METHODS: We used data from an ongoing individual participant meta-analysis involving 17 population-based cohorts worldwide. We selected 60,211 participants without cardiovascular disease at baseline with available data on ethnicity (White, Black, Asian or Hispanic). We generated a multivariable linear regression model containing risk factors and ethnicity predicting mean common carotid intima-media thickness (CIMT) and a multivariable Cox regression model predicting myocardial infarction or stroke. For each risk factor we assessed how the association with the preclinical and clinical measures of cardiovascular atherosclerotic disease was affected by ethnicity.
RESULTS: Ethnicity appeared to significantly modify the associations between risk factors and CIMT and cardiovascular events. The association between age and CIMT was weaker in Blacks and Hispanics. Systolic blood pressure associated more strongly with CIMT in Asians. HDL cholesterol and smoking associated less with CIMT in Blacks. Furthermore, the association of age and total cholesterol levels with the occurrence of cardiovascular events differed between Blacks and Whites.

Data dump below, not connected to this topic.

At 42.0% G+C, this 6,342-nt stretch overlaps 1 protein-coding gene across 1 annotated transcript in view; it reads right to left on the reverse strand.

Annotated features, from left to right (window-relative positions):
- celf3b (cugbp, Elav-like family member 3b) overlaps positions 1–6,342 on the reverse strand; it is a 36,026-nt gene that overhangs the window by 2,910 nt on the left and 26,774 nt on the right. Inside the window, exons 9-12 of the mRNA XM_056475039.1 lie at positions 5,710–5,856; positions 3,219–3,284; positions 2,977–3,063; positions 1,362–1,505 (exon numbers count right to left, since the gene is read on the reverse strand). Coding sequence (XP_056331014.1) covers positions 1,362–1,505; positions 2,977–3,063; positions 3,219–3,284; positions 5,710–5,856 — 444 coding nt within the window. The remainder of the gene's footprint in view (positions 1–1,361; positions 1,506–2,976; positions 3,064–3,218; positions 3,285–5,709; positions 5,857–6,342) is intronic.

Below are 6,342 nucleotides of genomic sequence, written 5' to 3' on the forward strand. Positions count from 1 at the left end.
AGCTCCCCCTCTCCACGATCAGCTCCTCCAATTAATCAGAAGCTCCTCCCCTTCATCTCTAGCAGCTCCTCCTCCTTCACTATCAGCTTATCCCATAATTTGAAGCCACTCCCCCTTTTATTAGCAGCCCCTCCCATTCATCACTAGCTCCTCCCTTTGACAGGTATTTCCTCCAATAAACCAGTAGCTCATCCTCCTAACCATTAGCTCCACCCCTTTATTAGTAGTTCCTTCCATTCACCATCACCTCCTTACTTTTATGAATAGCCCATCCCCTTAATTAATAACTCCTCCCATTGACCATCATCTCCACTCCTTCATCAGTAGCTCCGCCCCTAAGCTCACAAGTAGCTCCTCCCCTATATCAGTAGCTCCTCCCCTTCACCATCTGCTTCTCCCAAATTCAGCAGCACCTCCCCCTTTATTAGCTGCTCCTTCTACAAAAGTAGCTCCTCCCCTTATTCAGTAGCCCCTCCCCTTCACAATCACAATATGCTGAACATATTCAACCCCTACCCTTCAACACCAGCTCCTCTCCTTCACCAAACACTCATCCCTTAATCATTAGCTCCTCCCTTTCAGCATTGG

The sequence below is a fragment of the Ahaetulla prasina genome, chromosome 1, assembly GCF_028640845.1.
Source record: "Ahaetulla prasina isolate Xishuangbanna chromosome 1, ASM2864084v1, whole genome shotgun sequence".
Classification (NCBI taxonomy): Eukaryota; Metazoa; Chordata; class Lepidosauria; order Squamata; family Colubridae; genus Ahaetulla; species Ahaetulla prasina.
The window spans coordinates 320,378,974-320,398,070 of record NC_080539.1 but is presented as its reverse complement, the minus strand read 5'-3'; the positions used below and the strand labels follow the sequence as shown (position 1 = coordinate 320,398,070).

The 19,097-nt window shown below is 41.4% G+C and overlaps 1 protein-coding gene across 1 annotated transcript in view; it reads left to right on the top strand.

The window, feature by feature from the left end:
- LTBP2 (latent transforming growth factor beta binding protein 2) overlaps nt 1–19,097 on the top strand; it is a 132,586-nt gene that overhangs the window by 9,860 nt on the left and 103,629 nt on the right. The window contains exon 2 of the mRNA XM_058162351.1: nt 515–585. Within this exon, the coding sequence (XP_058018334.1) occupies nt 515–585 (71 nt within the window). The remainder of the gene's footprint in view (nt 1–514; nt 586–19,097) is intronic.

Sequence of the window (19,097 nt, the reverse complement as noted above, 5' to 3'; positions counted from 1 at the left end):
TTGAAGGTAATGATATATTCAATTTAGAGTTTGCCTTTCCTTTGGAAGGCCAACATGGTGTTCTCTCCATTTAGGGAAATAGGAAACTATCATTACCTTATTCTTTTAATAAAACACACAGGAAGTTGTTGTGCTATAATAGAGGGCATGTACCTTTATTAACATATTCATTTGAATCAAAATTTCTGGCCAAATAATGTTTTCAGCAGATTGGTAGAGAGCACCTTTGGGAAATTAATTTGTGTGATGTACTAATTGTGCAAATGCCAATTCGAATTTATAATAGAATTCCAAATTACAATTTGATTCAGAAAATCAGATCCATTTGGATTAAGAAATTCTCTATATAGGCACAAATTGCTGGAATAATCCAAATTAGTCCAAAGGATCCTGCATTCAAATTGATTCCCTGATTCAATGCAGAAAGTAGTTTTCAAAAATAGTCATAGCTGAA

CONCLUSION: The magnitude of associations between risk factors and the presence of atherosclerotic disease differs between race/ethnic groups. These subtle, yet significant differences provide insight in the etiology of cardiovascular disease among race/ethnic groups. These insights aid the race/ethnic-specific implementation of primary prevention.
METHODS: Poultry meat (breast, wing, thigh, and keel) as well as the contact surfaces of weighing scales and cutting boards were sampled to detect ESBL-EC by using culture and disk combination methods and polymerase chain reaction assays. Besides, questionnaire was used to obtain data and information pertaining to those operational practices that may possibly explain the occurrence of ESBL-EC. The data were analysed using logistic regression analysis at 95 % CI.
RESULTS: The overall prevalence of ESBL-EC was 48.8 % (95 % CI, 42 - 55 %). Among the risk factors that were explored, type of countertop, sanitation of the stall environment, source of cleaning water, and type of cutting board were found to be significantly associated with the presence of ESBL-EC.
CONCLUSIONS: Thus, in order to prevent or reduce the presence of ESBL-EC and other contaminants at the retail-outlet, there is a need to design a process control system based on the current prevailing practices in order to reduce cross contamination, as well as to improve food safety and consumer health.